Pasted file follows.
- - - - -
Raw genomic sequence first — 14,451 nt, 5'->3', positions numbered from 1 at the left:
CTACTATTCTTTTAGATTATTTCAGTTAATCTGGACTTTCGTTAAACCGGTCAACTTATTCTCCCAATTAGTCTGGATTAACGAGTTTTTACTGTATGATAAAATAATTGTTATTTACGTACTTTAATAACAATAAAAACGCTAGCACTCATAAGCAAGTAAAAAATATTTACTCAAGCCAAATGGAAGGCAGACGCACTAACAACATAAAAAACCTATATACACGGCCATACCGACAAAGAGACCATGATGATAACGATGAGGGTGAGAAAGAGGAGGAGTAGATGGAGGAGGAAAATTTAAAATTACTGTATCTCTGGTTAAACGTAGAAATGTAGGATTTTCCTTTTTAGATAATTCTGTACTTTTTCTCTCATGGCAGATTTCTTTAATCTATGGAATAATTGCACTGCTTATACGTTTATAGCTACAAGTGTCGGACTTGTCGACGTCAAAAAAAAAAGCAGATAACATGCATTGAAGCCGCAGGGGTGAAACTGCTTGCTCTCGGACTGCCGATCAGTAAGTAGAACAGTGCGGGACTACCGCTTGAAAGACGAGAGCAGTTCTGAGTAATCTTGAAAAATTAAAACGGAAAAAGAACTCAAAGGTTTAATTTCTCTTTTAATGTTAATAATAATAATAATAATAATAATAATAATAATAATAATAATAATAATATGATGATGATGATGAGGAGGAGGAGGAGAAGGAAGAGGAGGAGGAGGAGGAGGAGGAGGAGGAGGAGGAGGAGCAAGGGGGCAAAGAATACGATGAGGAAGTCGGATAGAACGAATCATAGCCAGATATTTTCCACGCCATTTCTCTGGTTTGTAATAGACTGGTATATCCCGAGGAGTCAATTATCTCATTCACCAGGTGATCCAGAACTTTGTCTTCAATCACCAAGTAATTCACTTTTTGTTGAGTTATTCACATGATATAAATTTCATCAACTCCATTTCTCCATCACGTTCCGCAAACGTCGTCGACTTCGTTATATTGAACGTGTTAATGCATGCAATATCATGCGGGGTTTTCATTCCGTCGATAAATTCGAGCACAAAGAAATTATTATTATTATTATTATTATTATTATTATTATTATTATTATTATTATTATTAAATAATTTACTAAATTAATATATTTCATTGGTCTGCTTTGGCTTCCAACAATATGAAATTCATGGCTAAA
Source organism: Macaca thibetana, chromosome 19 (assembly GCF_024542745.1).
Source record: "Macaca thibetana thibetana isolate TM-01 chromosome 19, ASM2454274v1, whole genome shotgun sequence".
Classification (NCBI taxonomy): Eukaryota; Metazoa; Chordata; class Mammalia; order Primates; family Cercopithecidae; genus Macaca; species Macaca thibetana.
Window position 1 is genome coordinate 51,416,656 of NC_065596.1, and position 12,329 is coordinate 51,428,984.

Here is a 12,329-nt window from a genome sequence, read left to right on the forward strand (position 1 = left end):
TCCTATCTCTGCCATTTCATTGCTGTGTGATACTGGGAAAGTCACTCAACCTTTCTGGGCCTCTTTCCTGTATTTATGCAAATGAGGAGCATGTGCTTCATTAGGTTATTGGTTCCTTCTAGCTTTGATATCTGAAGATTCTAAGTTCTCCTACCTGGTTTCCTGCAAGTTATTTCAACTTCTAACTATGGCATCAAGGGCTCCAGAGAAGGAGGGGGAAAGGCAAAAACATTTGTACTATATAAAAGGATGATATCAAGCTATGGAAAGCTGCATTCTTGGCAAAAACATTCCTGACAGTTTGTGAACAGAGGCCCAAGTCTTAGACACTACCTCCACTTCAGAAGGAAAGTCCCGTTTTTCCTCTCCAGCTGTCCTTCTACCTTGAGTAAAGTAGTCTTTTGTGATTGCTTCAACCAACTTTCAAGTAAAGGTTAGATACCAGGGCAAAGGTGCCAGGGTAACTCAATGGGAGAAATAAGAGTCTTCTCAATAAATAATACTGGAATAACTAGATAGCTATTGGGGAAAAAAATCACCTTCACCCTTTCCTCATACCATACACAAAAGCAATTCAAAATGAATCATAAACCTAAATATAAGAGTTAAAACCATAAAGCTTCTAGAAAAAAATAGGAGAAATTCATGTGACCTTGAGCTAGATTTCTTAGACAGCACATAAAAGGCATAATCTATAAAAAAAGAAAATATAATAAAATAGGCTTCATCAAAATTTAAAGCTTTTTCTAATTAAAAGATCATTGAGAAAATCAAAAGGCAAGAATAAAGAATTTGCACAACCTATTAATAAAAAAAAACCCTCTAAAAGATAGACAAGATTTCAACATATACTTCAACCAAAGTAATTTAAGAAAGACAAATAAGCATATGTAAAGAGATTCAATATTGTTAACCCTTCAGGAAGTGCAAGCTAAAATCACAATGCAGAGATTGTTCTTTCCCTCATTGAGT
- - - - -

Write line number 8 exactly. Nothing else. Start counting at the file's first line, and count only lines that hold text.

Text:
TCCTATCTCTGCCATTTCATTGCTGTGTGATACTGGGAAAGTCACTCAACCTTTCTGGGCCTCTTTCCTGTATTTATGCAAATGAGGAGCATGTGCTTCATTAGGTTATTGGTTCCTTCTAGCTTTGATATCTGAAGATTCTAAGTTCTCCTACCTGGTTTCCTGCAAGTTATTTCAACTTCTAACTATGGCATCAAGGGCTCCAGAGAAGGAGGGGGAAAGGCAAAAACATTTGTACTATATAAAAGGATGATATCAAGCTATGGAAAGCTGCATTCTTGGCAAAAACATTCCTGACAGTTTGTGAACAGAGGCCCAAGTCTTAGACACTACCTCCACTTCAGAAGGAAAGTCCCGTTTTTCCTCTCCAGCTGTCCTTCTACCTTGAGTAAAGTAGTCTTTTGTGATTGCTTCAACCAACTTTCAAGTAAAGGTTAGATACCAGGGCAAAGGTGCCAGGGTAACTCAATGGGAGAAATAAGAGTCTTCTCAATAAATAATACTGGAATAACTAGATAGCTATTGGGGAAAAAAATCACCTTCACCCTTTCCTCATACCATACACAAAAGCAATTCAAAATGAATCATAAACCTAAATATAAGAGTTAAAACCATAAAGCTTCTAGAAAAAAATAGGAGAAATTCATGTGACCTTGAGCTAGATTTCTTAGACAGCACATAAAAGGCATAATCTATAAAAAAAGAAAATATAATAAAATAGGCTTCATCAAAATTTAAAGCTTTTTCTAATTAAAAGATCATTGAGAAAATCAAAAGGCAAGAATAAAGAATTTGCACAACCTATTAATAAAAAAAAACCCTCTAAAAGATAGACAAGATTTCAACATATACTTCAACCAAAGTAATTTAAGAAAGACAAATAAGCATATGTAAAGAGATTCAATATTGTTAACCCTTCAGGAAGTGCAAGCTAAAATCACAATGCAGAGATTGTTCTTTCCCTCATTGAGT